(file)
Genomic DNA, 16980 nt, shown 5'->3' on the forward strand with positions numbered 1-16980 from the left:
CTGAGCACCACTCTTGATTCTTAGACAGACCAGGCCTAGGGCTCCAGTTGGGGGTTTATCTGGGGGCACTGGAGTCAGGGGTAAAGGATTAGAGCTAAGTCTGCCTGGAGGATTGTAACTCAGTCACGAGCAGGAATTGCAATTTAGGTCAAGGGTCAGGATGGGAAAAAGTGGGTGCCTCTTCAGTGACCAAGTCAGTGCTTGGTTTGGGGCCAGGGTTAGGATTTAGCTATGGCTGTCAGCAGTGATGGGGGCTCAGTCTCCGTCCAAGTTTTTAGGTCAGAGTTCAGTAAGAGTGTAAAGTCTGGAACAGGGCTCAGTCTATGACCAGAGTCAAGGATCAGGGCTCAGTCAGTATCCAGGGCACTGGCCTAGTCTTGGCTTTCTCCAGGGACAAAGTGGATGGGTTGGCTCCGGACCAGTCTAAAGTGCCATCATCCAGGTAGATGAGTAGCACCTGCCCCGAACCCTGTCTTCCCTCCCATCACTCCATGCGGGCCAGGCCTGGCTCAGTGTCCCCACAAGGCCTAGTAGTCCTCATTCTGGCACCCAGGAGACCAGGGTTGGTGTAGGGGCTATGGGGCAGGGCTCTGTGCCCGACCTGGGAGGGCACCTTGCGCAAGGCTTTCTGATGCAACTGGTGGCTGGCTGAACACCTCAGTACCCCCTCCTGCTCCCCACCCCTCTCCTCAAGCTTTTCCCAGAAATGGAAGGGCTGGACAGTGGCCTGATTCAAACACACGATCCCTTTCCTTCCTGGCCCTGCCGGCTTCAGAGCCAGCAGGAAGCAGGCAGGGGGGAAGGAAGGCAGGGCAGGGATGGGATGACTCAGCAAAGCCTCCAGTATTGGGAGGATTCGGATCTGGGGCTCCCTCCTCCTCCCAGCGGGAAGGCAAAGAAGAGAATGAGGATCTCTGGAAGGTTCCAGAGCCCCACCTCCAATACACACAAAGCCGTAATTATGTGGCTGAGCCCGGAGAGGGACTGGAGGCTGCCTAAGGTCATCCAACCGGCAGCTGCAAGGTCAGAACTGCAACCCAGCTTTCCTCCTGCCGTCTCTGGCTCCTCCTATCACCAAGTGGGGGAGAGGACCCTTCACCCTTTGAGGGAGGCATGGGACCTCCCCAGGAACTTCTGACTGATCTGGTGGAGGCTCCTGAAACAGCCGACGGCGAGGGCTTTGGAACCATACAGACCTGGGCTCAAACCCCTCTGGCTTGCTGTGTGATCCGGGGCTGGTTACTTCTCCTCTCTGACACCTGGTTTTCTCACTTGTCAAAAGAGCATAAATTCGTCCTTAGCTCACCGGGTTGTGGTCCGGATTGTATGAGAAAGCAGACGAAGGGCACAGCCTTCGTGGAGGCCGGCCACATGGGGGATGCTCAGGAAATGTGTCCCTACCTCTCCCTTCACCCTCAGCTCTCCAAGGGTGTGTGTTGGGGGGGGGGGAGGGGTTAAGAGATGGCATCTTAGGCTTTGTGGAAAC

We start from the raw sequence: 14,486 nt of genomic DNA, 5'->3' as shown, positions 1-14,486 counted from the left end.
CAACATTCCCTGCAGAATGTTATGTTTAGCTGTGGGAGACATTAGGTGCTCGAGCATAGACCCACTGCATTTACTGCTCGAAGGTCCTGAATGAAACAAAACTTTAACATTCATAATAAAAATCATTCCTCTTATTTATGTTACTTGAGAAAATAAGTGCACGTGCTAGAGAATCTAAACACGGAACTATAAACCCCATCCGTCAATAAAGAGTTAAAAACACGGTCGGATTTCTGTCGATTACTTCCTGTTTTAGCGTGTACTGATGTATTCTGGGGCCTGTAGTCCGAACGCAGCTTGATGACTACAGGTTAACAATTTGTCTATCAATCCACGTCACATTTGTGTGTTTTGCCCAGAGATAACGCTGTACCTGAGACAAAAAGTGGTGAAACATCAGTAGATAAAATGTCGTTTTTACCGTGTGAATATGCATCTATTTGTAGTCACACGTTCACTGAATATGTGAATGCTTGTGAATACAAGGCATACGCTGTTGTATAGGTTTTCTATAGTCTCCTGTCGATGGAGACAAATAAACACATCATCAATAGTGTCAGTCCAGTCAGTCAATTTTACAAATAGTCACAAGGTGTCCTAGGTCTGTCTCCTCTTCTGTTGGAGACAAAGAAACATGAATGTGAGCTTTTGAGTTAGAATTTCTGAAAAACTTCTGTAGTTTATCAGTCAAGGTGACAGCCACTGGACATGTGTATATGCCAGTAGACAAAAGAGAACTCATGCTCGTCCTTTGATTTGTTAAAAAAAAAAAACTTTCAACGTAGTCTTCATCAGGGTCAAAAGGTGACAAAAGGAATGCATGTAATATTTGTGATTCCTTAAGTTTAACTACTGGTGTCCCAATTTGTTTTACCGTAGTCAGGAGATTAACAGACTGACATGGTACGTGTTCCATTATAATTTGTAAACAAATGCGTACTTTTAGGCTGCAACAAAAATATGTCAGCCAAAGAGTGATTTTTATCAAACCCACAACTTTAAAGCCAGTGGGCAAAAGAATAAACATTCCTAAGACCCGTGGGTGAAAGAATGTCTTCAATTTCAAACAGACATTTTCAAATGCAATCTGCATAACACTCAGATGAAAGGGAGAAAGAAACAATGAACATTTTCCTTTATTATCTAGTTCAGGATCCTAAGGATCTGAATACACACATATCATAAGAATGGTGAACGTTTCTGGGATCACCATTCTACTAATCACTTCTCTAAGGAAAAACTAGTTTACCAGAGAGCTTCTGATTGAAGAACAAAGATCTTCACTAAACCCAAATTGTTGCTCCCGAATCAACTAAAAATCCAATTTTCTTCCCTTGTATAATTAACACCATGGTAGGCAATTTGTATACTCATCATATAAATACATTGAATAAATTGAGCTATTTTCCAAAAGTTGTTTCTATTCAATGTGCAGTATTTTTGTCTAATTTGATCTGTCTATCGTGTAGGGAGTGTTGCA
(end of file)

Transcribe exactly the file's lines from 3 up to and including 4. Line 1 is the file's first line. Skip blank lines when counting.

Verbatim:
We start from the raw sequence: 14,486 nt of genomic DNA, 5'->3' as shown, positions 1-14,486 counted from the left end.
CAACATTCCCTGCAGAATGTTATGTTTAGCTGTGGGAGACATTAGGTGCTCGAGCATAGACCCACTGCATTTACTGCTCGAAGGTCCTGAATGAAACAAAACTTTAACATTCATAATAAAAATCATTCCTCTTATTTATGTTACTTGAGAAAATAAGTGCACGTGCTAGAGAATCTAAACACGGAACTATAAACCCCATCCGTCAATAAAGAGTTAAAAACACGGTCGGATTTCTGTCGATTACTTCCTGTTTTAGCGTGTACTGATGTATTCTGGGGCCTGTAGTCCGAACGCAGCTTGATGACTACAGGTTAACAATTTGTCTATCAATCCACGTCACATTTGTGTGTTTTGCCCAGAGATAACGCTGTACCTGAGACAAAAAGTGGTGAAACATCAGTAGATAAAATGTCGTTTTTACCGTGTGAATATGCATCTATTTGTAGTCACACGTTCACTGAATATGTGAATGCTTGTGAATACAAGGCATACGCTGTTGTATAGGTTTTCTATAGTCTCCTGTCGATGGAGACAAATAAACACATCATCAATAGTGTCAGTCCAGTCAGTCAATTTTACAAATAGTCACAAGGTGTCCTAGGTCTGTCTCCTCTTCTGTTGGAGACAAAGAAACATGAATGTGAGCTTTTGAGTTAGAATTTCTGAAAAACTTCTGTAGTTTATCAGTCAAGGTGACAGCCACTGGACATGTGTATATGCCAGTAGACAAAAGAGAACTCATGCTCGTCCTTTGATTTGTTAAAAAAAAAAAACTTTCAACGTAGTCTTCATCAGGGTCAAAAGGTGACAAAAGGAATGCATGTAATATTTGTGATTCCTTAAGTTTAACTACTGGTGTCCCAATTTGTTTTACCGTAGTCAGGAGATTAACAGACTGACATGGTACGTGTTCCATTATAATTTGTAAACAAATGCGTACTTTTAGGCTGCAACAAAAATATGTCAGCCAAAGAGTGATTTTTATCAAACCCACAACTTTAAAGCCAGTGGGCAAAAGAATAAACATTCCTAAGACCCGTGGGTGAAAGAATGTCTTCAATTTCAAACAGACATTTTCAAATGCAATCTGCATAACACTCAGATGAAAGGGAGAAAGAAACAATGAACATTTTCCTTTATTATCTAGTTCAGGATCCTAAGGATCTGAATACACACATATCATAAGAATGGTGAACGTTTCTGGGATCACCATTCTACTAATCACTTCTCTAAGGAAAAACTAGTTTACCAGAGAGCTTCTGATTGAAGAACAAAGATCTTCACTAAACCCAAATTGTTGCTCCCGAATCAACTAAAAATCCAATTTTCTTCCCTTGTATAATTAACACCATGGTAGGCAATTTGTATACTCATCATATAAATACATTGAATAAATTGAGCTATTTTCCAAAAGTTGTTTCTATTCAATGTGCAGTATTTTTGTCTAATTTGATCTGTCTATCGTGTAGGGAGTGTTGCA